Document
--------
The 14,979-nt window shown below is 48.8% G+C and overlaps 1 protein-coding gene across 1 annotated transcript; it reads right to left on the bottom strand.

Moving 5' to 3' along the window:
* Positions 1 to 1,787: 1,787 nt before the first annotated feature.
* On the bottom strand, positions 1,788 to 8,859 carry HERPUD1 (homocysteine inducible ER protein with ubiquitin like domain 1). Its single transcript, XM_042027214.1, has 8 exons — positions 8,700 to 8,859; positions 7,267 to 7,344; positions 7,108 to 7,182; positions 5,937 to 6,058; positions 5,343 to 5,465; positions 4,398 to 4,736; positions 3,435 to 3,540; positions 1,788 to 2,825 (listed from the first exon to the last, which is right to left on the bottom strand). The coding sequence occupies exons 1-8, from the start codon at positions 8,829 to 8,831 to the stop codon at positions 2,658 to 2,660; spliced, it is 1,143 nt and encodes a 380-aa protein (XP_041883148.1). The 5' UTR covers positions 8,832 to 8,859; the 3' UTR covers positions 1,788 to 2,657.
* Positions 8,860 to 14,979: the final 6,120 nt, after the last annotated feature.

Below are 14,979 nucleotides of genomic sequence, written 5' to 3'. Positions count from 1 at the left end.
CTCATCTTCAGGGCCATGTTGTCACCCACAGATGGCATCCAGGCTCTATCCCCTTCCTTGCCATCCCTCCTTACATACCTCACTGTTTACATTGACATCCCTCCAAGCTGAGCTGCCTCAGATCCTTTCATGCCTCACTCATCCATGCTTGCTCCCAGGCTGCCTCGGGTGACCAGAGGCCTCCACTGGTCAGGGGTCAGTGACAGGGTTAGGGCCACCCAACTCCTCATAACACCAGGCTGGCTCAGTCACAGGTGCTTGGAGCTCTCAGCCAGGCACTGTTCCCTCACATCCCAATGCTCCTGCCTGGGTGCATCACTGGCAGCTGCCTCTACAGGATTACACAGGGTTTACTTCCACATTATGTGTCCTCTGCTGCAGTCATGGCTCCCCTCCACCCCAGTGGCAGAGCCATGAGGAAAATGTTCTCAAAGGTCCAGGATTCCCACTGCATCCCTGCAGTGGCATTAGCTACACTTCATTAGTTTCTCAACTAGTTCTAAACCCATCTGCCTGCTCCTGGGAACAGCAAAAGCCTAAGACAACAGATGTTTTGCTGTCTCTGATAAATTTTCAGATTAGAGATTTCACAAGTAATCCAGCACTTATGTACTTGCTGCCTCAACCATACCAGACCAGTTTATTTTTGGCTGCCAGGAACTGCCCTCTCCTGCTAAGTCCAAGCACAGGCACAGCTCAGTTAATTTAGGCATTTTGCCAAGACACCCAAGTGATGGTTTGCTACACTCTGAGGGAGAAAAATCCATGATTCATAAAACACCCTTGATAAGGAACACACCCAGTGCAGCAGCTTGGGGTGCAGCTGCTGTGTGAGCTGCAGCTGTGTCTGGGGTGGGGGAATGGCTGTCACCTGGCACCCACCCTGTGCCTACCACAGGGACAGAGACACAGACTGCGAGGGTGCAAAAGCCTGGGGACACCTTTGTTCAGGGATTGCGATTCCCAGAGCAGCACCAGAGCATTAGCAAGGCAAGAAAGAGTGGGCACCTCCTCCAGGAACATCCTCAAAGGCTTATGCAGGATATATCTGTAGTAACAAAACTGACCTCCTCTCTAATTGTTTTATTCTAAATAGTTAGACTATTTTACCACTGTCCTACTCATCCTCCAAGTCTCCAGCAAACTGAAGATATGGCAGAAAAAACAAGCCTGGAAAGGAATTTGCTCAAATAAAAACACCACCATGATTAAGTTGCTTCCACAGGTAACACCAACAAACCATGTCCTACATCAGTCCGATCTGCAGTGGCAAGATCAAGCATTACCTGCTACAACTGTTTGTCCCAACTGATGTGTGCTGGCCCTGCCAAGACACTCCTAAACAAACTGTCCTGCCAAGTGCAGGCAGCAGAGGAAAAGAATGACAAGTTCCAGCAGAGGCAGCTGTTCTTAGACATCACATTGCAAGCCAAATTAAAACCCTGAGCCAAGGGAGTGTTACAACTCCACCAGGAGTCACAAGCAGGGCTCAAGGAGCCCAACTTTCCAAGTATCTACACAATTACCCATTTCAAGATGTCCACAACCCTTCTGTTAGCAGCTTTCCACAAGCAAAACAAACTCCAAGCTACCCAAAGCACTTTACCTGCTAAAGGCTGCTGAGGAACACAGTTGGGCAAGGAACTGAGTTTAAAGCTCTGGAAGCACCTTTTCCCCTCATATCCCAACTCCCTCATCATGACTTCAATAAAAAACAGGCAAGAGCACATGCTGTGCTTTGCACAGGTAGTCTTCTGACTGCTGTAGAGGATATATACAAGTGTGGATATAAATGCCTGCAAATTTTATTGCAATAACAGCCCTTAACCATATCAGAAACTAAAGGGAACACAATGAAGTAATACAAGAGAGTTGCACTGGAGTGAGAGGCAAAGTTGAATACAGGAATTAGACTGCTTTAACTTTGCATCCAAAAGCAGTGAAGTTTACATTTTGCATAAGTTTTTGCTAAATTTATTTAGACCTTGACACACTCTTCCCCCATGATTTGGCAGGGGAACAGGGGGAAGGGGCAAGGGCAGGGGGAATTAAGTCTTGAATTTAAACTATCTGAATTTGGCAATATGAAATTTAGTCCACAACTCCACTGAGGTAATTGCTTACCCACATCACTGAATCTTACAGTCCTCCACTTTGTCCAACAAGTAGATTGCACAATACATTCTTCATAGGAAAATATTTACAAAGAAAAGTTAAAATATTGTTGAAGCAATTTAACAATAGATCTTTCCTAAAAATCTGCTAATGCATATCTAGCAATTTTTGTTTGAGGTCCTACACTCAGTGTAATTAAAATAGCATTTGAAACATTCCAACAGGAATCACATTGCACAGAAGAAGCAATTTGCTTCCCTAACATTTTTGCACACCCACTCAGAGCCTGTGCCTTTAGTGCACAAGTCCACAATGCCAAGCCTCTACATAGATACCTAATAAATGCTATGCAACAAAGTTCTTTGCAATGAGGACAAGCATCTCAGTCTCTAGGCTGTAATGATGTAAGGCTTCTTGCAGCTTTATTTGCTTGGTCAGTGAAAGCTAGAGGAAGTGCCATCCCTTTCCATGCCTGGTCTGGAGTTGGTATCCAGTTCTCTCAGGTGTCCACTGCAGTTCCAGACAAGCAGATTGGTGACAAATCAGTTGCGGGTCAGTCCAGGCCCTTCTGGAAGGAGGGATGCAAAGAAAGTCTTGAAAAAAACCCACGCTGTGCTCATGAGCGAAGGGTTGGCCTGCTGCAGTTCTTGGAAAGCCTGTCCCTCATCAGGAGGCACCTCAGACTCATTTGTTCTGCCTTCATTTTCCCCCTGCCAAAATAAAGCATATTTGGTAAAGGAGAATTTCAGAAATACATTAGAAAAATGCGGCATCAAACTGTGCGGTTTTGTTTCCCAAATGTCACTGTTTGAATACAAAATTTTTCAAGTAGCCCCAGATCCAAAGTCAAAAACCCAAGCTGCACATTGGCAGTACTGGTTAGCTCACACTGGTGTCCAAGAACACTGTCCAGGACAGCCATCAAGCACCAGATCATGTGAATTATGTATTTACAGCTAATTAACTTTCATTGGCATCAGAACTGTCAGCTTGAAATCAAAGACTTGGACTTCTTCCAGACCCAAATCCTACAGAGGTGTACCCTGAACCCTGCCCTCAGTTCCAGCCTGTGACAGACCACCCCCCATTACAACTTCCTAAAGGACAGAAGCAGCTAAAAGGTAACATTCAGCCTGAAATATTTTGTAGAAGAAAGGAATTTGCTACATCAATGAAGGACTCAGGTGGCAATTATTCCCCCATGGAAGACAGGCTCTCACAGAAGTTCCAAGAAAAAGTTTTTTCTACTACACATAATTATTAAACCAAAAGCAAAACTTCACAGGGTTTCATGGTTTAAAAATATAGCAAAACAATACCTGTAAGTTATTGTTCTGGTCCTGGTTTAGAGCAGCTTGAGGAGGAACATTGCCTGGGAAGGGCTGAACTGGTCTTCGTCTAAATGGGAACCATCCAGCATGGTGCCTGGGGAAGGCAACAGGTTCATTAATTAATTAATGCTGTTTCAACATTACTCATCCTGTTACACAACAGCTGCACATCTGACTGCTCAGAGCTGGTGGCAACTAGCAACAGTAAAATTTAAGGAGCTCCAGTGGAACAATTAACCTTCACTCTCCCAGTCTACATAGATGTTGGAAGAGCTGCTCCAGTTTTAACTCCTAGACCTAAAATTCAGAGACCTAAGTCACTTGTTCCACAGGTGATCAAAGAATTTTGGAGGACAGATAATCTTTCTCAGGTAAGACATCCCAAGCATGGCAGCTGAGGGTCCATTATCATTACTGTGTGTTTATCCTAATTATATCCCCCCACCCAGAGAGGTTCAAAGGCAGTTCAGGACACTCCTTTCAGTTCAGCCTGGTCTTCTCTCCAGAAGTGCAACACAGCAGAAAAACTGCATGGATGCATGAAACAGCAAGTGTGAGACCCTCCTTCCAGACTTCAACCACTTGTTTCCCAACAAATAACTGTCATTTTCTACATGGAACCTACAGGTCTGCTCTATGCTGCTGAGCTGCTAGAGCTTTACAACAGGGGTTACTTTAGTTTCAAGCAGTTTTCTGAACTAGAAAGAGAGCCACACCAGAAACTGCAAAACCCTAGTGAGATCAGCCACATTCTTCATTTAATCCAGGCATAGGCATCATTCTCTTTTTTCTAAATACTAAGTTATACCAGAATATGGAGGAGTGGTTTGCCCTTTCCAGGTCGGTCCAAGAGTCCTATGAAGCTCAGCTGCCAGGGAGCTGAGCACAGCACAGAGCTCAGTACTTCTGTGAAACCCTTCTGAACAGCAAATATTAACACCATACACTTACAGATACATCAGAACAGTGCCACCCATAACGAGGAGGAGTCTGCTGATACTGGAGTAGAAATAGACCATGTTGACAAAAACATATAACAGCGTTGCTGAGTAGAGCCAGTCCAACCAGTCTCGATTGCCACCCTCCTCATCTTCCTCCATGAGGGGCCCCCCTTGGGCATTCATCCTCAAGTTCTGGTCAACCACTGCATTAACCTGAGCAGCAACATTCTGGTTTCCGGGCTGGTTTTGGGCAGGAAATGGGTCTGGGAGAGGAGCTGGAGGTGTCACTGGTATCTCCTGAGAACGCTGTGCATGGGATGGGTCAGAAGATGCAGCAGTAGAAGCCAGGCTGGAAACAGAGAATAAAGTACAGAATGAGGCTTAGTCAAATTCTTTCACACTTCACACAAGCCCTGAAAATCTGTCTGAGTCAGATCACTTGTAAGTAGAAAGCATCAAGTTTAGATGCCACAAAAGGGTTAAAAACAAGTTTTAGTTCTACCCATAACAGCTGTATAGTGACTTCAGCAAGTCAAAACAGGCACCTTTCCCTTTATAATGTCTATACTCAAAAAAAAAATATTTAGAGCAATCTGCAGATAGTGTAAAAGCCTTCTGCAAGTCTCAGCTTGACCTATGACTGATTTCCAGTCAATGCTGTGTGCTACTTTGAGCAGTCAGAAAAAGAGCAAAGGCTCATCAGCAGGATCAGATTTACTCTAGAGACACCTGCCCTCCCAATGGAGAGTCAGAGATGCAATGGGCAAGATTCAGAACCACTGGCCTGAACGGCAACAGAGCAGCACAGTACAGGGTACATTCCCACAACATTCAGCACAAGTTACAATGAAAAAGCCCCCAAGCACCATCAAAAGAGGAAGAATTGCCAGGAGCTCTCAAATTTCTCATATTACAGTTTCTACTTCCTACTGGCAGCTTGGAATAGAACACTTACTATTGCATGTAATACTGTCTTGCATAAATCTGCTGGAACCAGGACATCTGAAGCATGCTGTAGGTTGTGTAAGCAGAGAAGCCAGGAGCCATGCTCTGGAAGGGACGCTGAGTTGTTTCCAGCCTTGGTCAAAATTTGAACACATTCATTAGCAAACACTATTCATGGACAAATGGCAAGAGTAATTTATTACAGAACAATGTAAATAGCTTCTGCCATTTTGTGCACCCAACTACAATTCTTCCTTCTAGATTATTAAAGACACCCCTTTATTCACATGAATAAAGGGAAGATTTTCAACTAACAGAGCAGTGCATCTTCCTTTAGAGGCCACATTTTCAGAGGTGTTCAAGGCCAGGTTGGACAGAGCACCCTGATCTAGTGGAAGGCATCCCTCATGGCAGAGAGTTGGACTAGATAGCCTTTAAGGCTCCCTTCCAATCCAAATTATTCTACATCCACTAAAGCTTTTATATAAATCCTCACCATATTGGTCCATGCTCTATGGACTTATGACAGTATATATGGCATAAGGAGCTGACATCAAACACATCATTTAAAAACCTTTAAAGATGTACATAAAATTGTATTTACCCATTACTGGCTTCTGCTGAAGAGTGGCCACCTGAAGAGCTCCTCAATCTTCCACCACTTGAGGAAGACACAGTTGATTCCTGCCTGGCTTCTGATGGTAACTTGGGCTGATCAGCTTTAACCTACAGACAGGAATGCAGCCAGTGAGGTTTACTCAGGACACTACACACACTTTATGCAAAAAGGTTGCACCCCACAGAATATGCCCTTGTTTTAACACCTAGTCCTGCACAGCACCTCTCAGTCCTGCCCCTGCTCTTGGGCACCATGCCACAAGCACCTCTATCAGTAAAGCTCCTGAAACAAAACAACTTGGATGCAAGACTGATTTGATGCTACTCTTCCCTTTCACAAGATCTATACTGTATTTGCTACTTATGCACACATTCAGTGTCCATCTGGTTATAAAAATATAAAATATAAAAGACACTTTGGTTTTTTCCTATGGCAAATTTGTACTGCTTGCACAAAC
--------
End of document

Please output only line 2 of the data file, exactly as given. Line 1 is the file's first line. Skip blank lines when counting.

Moving 5' to 3' along the window: